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Letter 4390

Notice of Determination Concerning Collection Action(s) and Your Request for Relief from Joint and Several Liability

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Letter Overview

This letter is issued to you when Appeals makes a determination on your Collection Due Process (CDP) hearing request and Innocent Spouse request.

This notice or letter may include additional topics that have not yet been covered here. Please check back frequently for updates.

What does this mean to me?

You submitted a request for an appeal called a CDP hearing.  The Appeals Office of the IRS made a determination on your appeal request.

How did I get here?

You have a balance owed on our tax account. The IRS The IRS You have a balance owed on our tax account. The IRS has either issued you a notice of intent to levy with appeal rights or filed a Notice of Federal Tax Lien (NFTL). You have exercised your appeal rights and made a request for a Collection Due Process (CDP) hearing within the due date for a timely hearing. As part of your CDP request you also requested Innocent Spouse Relief.

What are my next steps?

If you have questions, you can contact the person shown at the top of the letter.

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If you disagree with the determination

If you disagree with the determination of the IRS Appeals Office regarding the Collection Action (Lien or Levy) you can file a petition with the United States Tax Court within 30 days beginning the day after the date of the Letter 4390. The time you have to file a petition with the Tax Court is set by law and can’t be extended or suspended, even for reasonable cause. The IRS or TAS can’t change the allowable time for filing a petition with the Tax Court.

If you disagree with the Innocent Spouse Determination you can dispute the decision in court.  You must file a petition with the Tax Court within 90 days from the date of the letter 4390. The time you have to file a petition with the Tax Court is set by law and can’t be extended or suspended, even for reasonable cause. The IRS or TAS can’t change the allowable time for filing a petition with the Tax Court.


NOTE: If you file a tax court petition between 31 and 90 days from the date of the letter 4390, you can only dispute the Innocent Spouse Relief determination and you CANNOT dispute any other determination regarding collection actions.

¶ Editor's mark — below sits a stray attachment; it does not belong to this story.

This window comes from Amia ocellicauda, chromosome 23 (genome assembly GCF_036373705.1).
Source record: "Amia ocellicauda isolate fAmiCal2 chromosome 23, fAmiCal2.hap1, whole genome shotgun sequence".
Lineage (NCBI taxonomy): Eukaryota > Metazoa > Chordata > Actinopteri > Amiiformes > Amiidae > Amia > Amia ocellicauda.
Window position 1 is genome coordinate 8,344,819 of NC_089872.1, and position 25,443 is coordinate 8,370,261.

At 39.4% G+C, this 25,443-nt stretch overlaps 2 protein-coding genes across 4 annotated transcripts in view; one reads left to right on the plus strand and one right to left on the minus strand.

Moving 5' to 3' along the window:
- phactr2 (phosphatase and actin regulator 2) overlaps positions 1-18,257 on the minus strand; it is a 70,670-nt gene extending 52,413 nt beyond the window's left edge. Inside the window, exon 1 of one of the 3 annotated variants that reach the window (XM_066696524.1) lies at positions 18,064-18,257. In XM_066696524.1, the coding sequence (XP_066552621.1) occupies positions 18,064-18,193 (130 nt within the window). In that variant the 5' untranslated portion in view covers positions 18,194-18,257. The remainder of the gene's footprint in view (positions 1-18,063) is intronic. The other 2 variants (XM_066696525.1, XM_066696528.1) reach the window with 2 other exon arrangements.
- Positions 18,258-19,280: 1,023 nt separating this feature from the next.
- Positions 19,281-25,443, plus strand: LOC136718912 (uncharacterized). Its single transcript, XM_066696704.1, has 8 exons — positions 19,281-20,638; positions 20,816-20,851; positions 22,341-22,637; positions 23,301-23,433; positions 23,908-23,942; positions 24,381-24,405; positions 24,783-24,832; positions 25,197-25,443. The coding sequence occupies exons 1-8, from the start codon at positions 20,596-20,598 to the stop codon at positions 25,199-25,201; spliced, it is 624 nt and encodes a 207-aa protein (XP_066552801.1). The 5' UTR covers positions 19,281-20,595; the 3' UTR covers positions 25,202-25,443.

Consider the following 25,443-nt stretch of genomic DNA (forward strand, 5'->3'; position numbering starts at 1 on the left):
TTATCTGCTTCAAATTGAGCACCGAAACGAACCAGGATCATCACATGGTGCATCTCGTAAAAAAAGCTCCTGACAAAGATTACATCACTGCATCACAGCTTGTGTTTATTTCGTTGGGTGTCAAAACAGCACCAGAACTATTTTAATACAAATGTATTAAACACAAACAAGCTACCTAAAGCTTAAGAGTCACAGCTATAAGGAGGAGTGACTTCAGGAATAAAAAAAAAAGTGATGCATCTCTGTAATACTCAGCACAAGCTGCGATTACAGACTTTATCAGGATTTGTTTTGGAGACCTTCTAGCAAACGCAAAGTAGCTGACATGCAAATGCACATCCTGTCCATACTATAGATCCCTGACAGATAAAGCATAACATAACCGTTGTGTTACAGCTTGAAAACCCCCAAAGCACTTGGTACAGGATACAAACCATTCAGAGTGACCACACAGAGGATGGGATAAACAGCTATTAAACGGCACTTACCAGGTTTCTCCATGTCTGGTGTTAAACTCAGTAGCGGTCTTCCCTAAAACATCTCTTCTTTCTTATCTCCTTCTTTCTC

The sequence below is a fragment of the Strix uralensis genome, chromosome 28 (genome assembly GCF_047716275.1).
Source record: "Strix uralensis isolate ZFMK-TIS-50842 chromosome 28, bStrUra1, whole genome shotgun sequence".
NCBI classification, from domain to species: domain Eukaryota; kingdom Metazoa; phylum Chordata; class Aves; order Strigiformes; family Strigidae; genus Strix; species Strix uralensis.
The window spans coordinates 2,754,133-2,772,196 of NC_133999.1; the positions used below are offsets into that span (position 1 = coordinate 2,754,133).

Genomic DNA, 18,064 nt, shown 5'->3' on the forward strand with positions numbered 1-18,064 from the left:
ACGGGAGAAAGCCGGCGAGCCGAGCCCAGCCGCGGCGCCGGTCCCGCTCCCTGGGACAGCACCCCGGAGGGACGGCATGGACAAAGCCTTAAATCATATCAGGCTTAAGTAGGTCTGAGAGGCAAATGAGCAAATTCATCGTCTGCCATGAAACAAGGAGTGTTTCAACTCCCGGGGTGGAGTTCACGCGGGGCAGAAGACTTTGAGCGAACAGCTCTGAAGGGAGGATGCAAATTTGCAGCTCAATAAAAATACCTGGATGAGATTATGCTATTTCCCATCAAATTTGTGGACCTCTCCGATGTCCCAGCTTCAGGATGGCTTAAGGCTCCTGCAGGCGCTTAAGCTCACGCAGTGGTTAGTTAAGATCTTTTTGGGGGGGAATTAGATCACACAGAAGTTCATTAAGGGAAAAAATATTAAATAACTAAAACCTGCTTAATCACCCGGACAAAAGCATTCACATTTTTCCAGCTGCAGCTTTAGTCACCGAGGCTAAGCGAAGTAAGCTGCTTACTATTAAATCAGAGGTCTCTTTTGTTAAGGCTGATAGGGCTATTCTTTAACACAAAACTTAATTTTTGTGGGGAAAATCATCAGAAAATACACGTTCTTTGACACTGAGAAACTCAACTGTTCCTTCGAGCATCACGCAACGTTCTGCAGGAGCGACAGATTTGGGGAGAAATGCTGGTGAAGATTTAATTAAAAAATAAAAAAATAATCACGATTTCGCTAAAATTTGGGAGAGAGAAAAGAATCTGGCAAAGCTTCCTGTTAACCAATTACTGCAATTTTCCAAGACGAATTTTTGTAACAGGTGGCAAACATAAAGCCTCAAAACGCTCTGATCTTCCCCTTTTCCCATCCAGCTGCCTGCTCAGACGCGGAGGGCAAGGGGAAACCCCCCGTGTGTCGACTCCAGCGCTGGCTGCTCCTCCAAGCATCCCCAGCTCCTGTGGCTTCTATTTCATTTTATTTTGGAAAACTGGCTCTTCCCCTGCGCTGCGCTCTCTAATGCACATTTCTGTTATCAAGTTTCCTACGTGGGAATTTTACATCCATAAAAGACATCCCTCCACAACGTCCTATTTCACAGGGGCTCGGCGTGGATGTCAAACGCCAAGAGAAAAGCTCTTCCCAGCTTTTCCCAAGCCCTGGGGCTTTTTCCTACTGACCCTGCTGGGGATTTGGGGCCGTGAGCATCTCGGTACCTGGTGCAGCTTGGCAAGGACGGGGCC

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If you choose not to petition the Tax Court or do not petition the Tax Court within the provided period of time

Your case will be returned to Collection. You could review information regarding enforcement actions:

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If you can’t pay the full amount

Where can I get additional help

Your options

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If you still need help

The Taxpayer Advocate Service is an independent organization within the IRS that helps taxpayers and protects taxpayers’ rights. We can offer you help if your tax problem is causing a financial difficulty, you’ve tried and been unable to resolve your issue with the IRS, or you believe an IRS system, process, or procedure just isn’t working as it should. If you qualify for our assistance, which is always free, we will do everything possible to help you.

Visit www.taxpayeradvocate.irs.gov or call 1-877-777-4778.

Low Income Taxpayer Clinics (LITCs) are independent from the IRS and TAS. LITCs represent individuals whose income is below a certain level and who need to resolve tax problems with the IRS. LITCs can represent taxpayers in audits, appeals, and tax collection disputes before the IRS and in court. In addition, LITCs can provide information about taxpayer rights and responsibilities in different languages for individuals who speak English as a second language. Services are offered for free or a small fee. For more information or to find an LITC near you, see the LITC page on the TAS website or Publication 4134, Low Income Taxpayer Clinic List.

Related Forms

  • Form 4089, Notice of Deficiency – Waiver
  • Form 4089-A, Notice of Deficiency Statement
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Where am I in the Tax System?

Notice of Determination Concerning Collection Action(s) and Your Request for Relief from Joint and Several Liability Letter 4390